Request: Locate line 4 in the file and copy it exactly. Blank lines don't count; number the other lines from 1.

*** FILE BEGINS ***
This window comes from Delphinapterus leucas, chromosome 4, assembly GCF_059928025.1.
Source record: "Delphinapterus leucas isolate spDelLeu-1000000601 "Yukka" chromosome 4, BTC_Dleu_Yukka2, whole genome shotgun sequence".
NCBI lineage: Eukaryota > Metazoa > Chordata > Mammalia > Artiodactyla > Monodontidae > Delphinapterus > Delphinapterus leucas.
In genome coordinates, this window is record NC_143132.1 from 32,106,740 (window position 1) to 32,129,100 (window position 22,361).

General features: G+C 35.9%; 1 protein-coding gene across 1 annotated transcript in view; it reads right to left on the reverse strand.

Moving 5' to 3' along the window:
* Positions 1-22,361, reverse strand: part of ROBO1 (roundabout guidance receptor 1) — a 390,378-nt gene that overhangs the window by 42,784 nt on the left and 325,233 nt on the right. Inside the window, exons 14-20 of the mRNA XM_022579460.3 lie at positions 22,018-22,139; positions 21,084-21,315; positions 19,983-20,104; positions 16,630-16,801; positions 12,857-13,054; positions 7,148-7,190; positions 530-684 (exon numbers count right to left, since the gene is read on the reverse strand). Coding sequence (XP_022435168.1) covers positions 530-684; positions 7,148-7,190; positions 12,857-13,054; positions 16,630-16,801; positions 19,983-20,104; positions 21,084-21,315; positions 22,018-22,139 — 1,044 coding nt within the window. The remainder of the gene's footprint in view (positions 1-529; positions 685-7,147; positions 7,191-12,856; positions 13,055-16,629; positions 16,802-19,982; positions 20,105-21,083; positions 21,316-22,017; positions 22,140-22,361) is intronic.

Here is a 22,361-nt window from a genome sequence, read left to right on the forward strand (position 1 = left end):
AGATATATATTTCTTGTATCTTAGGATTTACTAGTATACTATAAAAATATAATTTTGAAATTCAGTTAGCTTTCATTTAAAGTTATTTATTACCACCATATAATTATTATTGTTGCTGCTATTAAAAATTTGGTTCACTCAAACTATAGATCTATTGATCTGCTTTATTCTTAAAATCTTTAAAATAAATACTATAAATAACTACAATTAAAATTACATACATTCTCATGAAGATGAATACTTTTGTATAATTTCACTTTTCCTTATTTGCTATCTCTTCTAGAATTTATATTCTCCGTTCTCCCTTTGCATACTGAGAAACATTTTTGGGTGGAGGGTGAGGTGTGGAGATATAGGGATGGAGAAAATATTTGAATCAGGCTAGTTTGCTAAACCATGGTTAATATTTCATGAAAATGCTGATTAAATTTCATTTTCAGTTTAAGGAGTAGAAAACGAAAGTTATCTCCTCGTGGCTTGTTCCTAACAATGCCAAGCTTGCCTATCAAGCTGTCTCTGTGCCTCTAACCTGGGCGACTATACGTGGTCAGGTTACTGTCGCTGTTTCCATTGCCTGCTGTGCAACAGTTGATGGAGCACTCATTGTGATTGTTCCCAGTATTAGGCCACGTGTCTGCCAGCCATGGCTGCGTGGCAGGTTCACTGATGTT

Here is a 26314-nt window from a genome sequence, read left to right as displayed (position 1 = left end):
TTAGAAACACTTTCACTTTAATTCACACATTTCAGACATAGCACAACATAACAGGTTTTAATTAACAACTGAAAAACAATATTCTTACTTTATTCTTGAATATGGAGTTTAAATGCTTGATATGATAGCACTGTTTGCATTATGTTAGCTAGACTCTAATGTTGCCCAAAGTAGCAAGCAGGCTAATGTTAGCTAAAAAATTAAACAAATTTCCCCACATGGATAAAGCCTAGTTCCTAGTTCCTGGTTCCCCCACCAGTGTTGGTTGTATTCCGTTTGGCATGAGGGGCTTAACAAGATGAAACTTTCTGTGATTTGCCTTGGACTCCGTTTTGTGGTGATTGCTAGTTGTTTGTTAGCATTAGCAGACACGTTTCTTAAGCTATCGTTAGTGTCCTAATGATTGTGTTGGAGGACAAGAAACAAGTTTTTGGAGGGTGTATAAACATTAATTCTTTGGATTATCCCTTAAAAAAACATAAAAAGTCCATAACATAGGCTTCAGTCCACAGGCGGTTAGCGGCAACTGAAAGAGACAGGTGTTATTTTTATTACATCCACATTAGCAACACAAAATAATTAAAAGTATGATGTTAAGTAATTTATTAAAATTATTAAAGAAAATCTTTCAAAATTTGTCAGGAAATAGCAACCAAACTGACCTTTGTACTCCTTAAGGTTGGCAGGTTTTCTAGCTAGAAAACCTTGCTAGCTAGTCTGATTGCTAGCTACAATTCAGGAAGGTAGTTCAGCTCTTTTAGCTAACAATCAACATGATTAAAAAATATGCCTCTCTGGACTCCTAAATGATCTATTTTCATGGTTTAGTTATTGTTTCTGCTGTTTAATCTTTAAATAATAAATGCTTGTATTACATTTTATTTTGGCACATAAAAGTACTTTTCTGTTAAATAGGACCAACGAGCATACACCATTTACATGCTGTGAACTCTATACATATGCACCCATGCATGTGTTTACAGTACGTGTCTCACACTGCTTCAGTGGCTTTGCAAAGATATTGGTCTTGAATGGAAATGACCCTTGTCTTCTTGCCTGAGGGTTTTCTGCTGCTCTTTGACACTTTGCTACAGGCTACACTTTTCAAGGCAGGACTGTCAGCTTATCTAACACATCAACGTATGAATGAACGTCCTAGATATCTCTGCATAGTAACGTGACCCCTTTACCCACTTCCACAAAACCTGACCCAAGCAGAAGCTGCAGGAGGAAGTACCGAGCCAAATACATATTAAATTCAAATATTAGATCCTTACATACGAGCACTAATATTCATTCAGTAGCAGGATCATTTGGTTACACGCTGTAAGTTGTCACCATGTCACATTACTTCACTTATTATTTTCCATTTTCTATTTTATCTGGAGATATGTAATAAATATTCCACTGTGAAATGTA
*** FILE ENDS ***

In genome coordinates, this window is record NC_143132.1 from 32,106,740 (window position 1) to 32,129,100 (window position 22,361).